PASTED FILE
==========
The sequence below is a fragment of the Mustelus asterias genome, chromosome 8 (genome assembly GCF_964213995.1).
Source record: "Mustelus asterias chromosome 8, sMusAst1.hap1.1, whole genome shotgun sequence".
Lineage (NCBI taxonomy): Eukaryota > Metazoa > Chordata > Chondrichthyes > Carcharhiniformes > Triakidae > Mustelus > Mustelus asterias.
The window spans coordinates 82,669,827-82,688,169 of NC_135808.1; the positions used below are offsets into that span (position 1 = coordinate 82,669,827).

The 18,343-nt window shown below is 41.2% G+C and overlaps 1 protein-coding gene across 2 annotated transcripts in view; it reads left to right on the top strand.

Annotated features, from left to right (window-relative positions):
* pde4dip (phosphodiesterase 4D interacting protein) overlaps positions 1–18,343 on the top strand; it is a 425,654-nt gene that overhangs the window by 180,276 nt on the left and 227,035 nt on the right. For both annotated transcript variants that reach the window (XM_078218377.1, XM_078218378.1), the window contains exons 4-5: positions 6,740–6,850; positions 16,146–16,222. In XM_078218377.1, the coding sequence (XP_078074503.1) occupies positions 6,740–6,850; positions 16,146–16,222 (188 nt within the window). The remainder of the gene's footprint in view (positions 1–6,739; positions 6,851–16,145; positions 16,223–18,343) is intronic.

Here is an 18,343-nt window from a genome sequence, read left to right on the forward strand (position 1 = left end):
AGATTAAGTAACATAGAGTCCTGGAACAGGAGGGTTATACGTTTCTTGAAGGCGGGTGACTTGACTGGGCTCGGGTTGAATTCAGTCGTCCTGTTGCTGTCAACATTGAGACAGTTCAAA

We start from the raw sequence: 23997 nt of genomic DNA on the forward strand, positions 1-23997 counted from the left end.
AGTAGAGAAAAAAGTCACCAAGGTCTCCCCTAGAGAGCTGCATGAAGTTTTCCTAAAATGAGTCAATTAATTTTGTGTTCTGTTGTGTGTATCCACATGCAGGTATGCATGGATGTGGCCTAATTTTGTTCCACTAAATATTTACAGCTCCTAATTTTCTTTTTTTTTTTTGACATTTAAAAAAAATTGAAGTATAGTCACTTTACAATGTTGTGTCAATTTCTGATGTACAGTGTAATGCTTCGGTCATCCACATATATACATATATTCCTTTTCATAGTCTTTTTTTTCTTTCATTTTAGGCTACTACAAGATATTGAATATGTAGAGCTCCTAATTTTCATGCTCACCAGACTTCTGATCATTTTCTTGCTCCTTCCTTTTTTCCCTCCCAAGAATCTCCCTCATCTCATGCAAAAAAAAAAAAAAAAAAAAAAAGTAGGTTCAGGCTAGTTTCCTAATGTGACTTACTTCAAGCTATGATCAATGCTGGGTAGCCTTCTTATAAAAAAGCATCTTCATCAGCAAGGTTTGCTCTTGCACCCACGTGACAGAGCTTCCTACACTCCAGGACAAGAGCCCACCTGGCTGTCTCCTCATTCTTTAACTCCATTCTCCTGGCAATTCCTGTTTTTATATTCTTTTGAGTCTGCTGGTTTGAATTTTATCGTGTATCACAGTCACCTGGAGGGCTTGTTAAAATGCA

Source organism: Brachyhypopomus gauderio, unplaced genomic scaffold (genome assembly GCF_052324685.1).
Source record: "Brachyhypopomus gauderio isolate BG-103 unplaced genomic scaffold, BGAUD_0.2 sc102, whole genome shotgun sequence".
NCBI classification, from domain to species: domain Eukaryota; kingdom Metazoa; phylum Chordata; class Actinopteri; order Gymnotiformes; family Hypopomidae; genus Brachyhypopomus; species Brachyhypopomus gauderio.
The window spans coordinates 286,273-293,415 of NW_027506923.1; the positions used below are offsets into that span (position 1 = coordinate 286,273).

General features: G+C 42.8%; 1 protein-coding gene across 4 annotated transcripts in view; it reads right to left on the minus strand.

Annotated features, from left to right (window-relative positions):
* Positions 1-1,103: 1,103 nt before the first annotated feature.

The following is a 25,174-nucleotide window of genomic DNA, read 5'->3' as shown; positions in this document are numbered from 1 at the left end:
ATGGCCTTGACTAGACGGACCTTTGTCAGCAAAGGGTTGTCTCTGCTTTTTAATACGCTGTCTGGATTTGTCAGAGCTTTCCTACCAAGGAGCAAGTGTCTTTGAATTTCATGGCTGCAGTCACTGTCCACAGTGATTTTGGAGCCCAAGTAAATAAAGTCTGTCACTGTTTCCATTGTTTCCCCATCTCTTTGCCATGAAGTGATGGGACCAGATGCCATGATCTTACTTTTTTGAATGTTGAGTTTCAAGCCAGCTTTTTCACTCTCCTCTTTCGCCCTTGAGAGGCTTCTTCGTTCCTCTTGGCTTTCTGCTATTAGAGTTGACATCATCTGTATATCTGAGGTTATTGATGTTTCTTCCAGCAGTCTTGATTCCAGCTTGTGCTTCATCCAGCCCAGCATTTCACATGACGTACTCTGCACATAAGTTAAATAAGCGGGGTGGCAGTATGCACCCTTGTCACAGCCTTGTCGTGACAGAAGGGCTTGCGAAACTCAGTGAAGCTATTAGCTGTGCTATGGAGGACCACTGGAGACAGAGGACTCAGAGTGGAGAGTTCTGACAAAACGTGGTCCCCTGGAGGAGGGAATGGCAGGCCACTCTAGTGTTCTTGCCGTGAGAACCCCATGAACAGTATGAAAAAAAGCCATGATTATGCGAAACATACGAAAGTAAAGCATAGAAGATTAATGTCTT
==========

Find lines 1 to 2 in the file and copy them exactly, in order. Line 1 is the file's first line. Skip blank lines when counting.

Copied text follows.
The sequence below is a fragment of the Mustelus asterias genome, chromosome 8 (genome assembly GCF_964213995.1).
Source record: "Mustelus asterias chromosome 8, sMusAst1.hap1.1, whole genome shotgun sequence".